Tuesday, September 21, 2010

What I Was

Book 54: What I Was by Meg Rosoff, isbn 9780765321855, 368 pages, Tor, $26.95

WHAT I WAS was an impulse buy off of the $2 table at a Books-A-Million in Roanoke. The back-cover copy pulled me in (which is what back cover copy is supposed to do on trade paperbacks, after all). The book is narrated by H., nearing the end of a long and seemingly fulfilling life. He reflects on the teenage "relationship that has shaped and obsessed him for nearly a century." That relationship was with a "beautiful boy named Finn, who lives alone in a fisherman's hut by the sea. Their friendship deepens, offering H the freedom and human connection that has always eluded him. But all too soon the idyll that nurtured their relationship is shattered by heart-wrenching scandal."

I wish the book were half as interesting as it sounded. I was expecting, because of the boarding-school-by-the-sea setting, a bit more closeted boy-romance. I was expecting, because of the back cover copy, a revelation partway through the book that rocks the characters' world. Instead, what we get is an excellent "inside his head" character study of H and how he is a) obsessed with the free-spirit but not socially adept Finn and b) oblivious to the schoolmate in his own dorm who could be his only friend if H would just stop to think about it. Even from the vantage of his later years, H is brutally honest about his own teenage motivations, how his lust and fear combined to alienate him from everyone except the virtually unknowable Finn. On the mission of creating a very understandable main character, Rosoff succeeds. I won't go so far as to say "this is a British CATCHER IN THE RYE," because I don't think that was Rosoff's intent at all. There's a similarity in feel in that the narrator is caught up completely in his own world and doesn't really understand what's going on around him (or, if he does, he brushes it aside in favor of what he wants us to think is going on around him), but the similarity in feel is about as far as I'm comfortable taking the comparison. (Besides, aren't we all tired of hearing first-person-teen-boy-narrators described as "the next Holden Caulfield?")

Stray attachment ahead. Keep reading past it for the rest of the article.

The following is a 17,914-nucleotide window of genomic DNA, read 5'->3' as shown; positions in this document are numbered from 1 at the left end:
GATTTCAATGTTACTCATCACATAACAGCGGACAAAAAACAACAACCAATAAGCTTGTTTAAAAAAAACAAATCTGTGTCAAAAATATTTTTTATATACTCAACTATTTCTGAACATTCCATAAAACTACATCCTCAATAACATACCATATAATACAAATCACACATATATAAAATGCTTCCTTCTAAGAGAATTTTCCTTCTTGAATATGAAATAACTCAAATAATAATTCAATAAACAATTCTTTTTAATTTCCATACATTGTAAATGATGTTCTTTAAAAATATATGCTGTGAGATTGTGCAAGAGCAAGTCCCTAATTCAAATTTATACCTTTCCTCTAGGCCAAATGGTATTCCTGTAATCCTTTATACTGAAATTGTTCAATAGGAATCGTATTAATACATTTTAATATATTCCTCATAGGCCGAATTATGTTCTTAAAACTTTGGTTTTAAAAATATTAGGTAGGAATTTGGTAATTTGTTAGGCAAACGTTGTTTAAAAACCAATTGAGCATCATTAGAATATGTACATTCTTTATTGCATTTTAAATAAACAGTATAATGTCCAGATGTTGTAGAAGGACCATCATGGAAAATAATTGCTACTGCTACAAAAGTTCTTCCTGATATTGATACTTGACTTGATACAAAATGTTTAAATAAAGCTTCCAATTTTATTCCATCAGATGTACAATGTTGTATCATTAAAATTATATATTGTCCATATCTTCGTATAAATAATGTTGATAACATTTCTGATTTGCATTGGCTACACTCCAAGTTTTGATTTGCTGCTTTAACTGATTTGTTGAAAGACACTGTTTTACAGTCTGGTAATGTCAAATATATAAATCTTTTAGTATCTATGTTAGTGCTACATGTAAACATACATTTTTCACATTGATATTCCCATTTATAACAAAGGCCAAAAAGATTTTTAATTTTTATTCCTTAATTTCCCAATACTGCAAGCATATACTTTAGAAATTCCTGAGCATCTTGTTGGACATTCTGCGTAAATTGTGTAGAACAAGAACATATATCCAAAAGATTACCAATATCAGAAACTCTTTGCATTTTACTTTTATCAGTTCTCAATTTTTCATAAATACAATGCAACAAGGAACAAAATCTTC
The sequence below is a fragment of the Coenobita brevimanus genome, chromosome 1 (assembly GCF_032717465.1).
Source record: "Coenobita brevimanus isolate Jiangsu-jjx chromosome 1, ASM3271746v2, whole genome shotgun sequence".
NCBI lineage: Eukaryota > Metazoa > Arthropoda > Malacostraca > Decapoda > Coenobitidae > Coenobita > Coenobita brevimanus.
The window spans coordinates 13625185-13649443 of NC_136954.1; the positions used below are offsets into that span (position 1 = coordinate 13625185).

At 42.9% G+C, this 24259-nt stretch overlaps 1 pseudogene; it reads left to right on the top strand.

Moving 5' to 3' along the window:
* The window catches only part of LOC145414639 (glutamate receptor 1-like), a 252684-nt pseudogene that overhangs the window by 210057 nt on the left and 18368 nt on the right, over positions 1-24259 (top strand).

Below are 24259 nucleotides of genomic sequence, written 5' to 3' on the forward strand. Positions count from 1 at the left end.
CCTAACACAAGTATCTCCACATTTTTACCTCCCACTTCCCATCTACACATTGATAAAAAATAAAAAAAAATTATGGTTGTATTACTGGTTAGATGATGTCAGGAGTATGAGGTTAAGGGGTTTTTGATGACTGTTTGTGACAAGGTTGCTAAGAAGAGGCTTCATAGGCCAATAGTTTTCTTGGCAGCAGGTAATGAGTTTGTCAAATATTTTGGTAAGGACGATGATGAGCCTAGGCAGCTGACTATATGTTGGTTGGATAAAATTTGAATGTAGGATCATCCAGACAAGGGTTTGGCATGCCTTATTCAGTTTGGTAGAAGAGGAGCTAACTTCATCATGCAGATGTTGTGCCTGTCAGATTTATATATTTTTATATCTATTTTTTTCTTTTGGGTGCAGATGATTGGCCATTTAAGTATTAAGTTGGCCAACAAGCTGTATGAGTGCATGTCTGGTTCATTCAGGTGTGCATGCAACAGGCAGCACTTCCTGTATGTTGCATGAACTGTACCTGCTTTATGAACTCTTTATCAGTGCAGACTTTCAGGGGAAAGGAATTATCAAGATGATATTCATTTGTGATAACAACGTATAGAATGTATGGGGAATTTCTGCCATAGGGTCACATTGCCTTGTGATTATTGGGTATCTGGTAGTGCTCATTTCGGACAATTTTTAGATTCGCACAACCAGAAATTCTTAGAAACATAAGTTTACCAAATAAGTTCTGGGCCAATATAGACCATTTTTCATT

The shocking scandal? It comes way too late in the proceedings and is dispatched fairly quickly in favor of a "here's what the rest of my life was like" ending. The events precipitating the scandal are somewhat brutally described, and I give credit to Rosoff for some terrific writing in that section. I can't say I was completely shocked by what transpires in those pages; in retrospect the hints are all there regarding where this will all go, despite the fact that the book never feels like it's headed in any particular direction at all. What I take exception to is the editors who decided to tout "the heart-wrenching scandal" as the core of the book when it really isn't. If it was meant to be the core of the book, I'd think Rosoff would have taken a little more time with it, teased out more details of the years immediately following the breaking of the scandal -- but it's as if Rosoff, and by extension H, loses interest once those key events play out. The breaking of the scandal and its aftermath are almost glossed over.

As a character study, I can recommend the first two thirds of the book, but I have to say I was disappointed in what feels like a complete lack of energy in the final third.

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